What to make of the captain sending loving thoughts to a woman beyond communication, with an "ebony face," and who eventually has her head shaved and is torn between Jupiter and Apollo? No idea. For what it's worth, he follows her past a fountain, but it sounds like he loses her.

Then there's the heart-shaped tattoo with stitches still mending, dog soldiers reflected in a palace of mirrors, lovemaking with a blonde, long-haired guy and gal amid mountain laurel, another rejection of the music business: "Gentlemen, he said, I don't need your organization, I've shined your shoes, I've moved your mountains and marked your cards."

Then there's the challenge that he issues to all the grubbers, mooches and other people in his life: "But Eden is burning, either brace yourself for elimination, or else your hearts must have the courage for the changing of the guards."

And finally, peace comes, but apparently it's represented by false idols -- perhaps an early reference to the more explicitly stated idea on the "Infidels" album that "sometimes Satan come as a man of peace." And then there's a thoroughly obscure reference to death surrendering, and the death of death retreating between two tarot cards. Right. Enjoy yourself...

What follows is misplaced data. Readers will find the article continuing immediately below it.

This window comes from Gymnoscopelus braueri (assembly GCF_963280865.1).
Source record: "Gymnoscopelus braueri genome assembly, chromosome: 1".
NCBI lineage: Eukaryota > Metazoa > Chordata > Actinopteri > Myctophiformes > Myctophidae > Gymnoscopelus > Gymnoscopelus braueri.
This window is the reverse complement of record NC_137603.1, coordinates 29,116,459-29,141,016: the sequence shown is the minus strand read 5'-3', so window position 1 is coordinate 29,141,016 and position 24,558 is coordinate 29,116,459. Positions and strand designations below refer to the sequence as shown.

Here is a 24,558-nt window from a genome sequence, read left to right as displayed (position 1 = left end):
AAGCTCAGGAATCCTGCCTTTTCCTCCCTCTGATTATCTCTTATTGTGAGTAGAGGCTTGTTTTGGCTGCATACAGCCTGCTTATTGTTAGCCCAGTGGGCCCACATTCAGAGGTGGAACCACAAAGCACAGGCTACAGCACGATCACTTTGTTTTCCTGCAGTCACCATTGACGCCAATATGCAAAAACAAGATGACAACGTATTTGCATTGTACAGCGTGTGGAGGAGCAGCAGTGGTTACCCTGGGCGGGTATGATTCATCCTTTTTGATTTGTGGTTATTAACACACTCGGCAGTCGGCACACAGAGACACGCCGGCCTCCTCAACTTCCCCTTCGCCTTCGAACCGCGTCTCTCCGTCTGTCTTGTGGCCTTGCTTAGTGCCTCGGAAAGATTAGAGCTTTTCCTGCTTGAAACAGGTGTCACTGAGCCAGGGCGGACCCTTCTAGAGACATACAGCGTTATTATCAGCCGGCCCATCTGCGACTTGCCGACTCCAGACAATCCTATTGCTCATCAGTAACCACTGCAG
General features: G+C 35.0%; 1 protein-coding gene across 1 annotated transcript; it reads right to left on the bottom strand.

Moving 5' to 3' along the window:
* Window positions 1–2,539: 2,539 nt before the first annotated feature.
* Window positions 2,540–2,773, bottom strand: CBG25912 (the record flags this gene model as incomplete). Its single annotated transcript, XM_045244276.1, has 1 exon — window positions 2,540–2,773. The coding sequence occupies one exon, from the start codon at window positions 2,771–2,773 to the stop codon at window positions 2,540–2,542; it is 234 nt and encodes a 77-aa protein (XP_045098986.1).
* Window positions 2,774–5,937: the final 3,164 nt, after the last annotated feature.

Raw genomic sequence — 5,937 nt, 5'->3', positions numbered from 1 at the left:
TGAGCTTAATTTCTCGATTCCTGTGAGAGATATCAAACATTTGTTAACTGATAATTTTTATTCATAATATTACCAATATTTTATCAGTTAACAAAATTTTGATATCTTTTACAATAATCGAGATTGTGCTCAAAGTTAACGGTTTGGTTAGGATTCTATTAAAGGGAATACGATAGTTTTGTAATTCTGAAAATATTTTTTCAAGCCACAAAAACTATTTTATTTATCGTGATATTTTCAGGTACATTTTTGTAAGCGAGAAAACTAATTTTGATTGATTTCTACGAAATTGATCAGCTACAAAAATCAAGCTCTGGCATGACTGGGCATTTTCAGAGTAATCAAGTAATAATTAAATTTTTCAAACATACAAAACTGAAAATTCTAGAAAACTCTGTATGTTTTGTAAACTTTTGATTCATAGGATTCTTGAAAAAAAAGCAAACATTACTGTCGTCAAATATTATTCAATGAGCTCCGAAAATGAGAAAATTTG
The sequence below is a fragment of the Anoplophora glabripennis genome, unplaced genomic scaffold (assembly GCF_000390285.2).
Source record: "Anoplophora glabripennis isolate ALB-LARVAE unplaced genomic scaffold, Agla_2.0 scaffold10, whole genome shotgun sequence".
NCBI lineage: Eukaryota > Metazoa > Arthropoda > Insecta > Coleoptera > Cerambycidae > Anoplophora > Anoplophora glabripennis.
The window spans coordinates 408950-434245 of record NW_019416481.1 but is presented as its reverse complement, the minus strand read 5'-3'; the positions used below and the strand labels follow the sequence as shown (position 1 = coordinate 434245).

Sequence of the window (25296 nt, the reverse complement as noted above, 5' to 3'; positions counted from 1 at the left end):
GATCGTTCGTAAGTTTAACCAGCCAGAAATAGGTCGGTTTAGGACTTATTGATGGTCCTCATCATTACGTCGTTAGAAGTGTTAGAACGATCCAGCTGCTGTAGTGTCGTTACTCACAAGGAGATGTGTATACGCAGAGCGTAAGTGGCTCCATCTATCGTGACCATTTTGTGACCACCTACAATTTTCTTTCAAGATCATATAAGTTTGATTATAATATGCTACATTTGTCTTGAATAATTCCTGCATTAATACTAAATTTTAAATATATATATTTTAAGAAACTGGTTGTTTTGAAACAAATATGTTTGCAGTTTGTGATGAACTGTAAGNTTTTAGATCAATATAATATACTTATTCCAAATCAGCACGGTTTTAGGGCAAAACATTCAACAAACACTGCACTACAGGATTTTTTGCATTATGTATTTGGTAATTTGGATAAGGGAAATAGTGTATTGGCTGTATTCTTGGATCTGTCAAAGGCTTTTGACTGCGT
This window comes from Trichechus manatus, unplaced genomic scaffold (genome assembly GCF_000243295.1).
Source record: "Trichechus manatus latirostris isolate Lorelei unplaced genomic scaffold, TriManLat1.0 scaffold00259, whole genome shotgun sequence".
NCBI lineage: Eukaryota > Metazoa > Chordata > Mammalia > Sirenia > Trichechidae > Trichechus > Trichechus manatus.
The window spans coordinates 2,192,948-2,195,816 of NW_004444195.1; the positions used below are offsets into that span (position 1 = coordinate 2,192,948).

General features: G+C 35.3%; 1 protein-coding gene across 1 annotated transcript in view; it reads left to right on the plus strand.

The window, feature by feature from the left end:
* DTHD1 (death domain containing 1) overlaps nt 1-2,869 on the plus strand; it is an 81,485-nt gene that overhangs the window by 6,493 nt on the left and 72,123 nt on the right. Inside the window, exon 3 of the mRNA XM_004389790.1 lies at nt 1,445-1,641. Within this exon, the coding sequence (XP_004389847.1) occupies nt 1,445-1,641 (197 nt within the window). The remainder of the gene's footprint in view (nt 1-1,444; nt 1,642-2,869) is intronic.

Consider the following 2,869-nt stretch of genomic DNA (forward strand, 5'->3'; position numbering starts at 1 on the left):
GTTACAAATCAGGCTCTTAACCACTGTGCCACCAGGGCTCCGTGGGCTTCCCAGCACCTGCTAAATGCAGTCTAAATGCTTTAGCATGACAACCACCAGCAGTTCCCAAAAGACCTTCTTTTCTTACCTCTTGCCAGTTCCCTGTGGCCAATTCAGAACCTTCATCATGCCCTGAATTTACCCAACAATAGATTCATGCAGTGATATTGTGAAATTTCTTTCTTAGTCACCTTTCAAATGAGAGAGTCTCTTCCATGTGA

("Changing of the Guard" was the first song on the "Street Legal" album of 1978, a period after Bob's divorce when you get the impression that he was entering a period of sour milk moods and general grumpiness, not long before he'd find Jesus and enter a period of general religious grumpiness.)

I can't get the Dylan version to load, so here's Frank Black and the Catholics doing their own raucous take.




Cat's in the Well

While you slept, the wolf
Trapped the cat inside the well.
Hope God has mercy.